She has BS Zoology, PhD Marine Science (University of the Philippines Diliman) and MA Zoology (Indiana University) degrees. She taught at the Mindanao State University, but a rebellion made her growing family flee to relative peace in Iloilo, central Philippines and a job with the SEAFDEC Aquaculture Department. From her 1980s studies, she rang early warning bells on the perils of unplanned aquaculture. Her research shifted to the mangrove-penaeid shrimp connection and mangrove-friendly aquaculture for which she was conferred a PhD in Science honoris causa by Stockholm University. The citation read: “… she has shown that mangroves are key areas for recruitment of fish and shrimp and that development of conventional shrimp farming may have far reaching negative economic and social implications …[To] create sustainable alternatives she is now doing research on … integrated farming of shrimp, fish, crabs and mangrove.”
She has around 130 scientific papers, reviews, manuals, books and other publications (mostly as senior author), including the Handbook of Mangroves in the Philippines – Panay and Beach Forests and Mangrove Associates in the Philippines, winners of the Outstanding Book Award of the National Academy of Science and Technology in 2005 and 2012, respectively;
She was elected to the Swedish Royal Academy on Agriculture and Forestry, Royal Belgian Academy for Overseas Sciences, Phi Kappa Phi, and other honor societies. Among her awards are the Dr. Elvira Tan Memorial Award (PCAMRD) for Best Paper in Aquaculture/Fisheries (1988, 1994, 2000 and 2004); PhD in Science honoris causa from Stockholm University in 2004; and a Pew Fellowship in Marine Conservation in 2005. She was named Scientist Emerita of SEAFDEC/AQD upon retirement in 2007, one of 30 Time Magazine Heroes of the Environment and 50 DOST Men and Women of Science in 2008, and a University of the Philippines Distinguished Alumni Awardee in Environmental Conservation and Sustainable Development in 2009.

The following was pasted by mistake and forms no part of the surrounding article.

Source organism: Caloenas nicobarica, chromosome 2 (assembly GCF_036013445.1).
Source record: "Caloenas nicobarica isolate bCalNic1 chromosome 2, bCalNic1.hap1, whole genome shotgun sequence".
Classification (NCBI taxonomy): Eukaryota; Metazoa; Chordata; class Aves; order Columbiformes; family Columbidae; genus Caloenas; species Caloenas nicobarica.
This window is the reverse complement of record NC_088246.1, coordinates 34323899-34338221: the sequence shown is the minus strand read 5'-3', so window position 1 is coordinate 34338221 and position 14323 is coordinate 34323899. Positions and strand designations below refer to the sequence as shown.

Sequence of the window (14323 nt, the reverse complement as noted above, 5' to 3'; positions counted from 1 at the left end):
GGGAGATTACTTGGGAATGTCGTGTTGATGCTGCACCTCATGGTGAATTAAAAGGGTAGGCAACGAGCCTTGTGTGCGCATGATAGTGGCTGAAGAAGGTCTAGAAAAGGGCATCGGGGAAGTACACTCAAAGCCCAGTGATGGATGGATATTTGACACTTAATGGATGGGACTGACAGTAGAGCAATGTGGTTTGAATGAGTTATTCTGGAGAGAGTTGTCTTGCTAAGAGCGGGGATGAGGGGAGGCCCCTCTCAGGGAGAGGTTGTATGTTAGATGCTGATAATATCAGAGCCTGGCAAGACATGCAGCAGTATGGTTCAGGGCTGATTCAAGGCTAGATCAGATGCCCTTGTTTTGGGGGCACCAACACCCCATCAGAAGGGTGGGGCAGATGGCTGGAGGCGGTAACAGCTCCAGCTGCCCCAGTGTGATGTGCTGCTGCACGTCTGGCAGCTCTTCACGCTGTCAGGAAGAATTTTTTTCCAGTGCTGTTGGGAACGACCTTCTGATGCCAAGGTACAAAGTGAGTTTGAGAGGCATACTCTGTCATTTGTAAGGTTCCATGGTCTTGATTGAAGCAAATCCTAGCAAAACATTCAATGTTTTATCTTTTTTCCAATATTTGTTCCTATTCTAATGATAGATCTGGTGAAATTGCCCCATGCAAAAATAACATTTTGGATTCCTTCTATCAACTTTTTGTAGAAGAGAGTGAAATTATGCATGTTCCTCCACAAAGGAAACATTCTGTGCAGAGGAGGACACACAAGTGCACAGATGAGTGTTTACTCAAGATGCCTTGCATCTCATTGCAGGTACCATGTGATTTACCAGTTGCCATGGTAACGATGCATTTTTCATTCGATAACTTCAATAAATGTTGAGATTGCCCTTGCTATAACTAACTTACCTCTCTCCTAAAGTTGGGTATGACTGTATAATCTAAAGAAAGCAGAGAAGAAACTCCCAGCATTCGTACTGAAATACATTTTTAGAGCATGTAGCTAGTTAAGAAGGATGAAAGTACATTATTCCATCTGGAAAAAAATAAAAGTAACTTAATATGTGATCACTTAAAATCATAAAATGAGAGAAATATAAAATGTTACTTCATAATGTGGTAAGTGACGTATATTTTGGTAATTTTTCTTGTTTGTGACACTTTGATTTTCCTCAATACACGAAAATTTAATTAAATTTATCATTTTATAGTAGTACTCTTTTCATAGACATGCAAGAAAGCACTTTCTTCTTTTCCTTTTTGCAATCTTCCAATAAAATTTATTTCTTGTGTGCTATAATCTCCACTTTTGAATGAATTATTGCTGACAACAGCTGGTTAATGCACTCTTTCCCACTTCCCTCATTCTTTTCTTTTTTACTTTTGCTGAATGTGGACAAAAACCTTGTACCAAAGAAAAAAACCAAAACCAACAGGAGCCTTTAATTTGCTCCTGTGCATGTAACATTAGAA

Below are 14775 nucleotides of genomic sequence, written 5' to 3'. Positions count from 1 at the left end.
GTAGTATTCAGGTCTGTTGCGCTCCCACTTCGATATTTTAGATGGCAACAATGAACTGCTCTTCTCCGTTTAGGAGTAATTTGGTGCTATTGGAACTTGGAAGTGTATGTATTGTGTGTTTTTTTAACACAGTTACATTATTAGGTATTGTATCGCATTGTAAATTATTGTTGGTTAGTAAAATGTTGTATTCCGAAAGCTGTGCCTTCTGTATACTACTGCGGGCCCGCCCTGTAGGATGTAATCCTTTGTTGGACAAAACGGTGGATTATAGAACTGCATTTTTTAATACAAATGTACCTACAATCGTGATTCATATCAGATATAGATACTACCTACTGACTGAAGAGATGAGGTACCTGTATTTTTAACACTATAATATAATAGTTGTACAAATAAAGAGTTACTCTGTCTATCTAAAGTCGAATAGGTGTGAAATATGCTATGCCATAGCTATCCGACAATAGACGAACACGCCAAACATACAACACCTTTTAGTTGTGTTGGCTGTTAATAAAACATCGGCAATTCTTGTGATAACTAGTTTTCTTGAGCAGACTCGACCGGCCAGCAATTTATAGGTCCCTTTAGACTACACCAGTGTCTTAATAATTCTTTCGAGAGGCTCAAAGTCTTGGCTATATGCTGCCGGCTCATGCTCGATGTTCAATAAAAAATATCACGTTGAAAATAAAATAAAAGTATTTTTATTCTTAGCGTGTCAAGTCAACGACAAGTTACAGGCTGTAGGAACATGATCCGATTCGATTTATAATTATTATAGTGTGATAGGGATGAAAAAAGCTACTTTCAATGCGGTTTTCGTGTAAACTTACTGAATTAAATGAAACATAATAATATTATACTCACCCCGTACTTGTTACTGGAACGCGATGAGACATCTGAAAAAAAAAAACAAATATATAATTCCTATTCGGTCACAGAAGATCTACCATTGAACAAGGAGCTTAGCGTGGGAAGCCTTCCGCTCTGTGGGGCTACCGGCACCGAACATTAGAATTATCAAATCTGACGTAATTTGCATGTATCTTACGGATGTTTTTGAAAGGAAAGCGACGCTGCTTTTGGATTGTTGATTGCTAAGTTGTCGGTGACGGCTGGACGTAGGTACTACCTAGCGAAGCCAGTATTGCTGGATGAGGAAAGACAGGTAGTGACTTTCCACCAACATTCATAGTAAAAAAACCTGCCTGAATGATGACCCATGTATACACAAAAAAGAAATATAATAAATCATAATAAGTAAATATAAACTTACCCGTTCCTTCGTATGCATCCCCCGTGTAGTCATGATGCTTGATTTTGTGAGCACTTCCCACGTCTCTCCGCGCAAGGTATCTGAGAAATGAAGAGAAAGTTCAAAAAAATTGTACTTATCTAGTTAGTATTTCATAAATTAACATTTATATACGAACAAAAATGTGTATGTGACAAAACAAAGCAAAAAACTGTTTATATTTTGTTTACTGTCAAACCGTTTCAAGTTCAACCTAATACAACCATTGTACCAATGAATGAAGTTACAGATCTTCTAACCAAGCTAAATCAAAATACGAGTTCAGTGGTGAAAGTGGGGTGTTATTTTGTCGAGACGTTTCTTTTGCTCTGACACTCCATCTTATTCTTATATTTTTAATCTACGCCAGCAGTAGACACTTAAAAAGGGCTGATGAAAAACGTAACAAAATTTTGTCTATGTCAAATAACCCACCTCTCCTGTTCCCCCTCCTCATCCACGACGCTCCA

Approaching the end of an active and fruitful career in science, she takes pride in helping mold the younger generation of Filipino scientists, and in pushing the frontiers of aquaculture and ecology research through her studies on the penaeid prawns and shrimps, most especially the giant tiger prawn Penaeus monodon and on mangroves. But the biologist in her takes greater pride in the rearing of four offspring, now all grown up and all very successful in their own right, taking after their mother. Whatever free time she has is spent tending her frontyard nursery of native plants, protecting a 20-year old rehabilitated forest in Miagao, Iloilo, and planting native saplings to restore a 3-hectare mini-forest in nearby Oton.
Presently she is the Chief Mangrove Scientific Advisor of the Zoological Society of London and Co-Chair of the recently established Mangrove Specialist Group of the IUCN.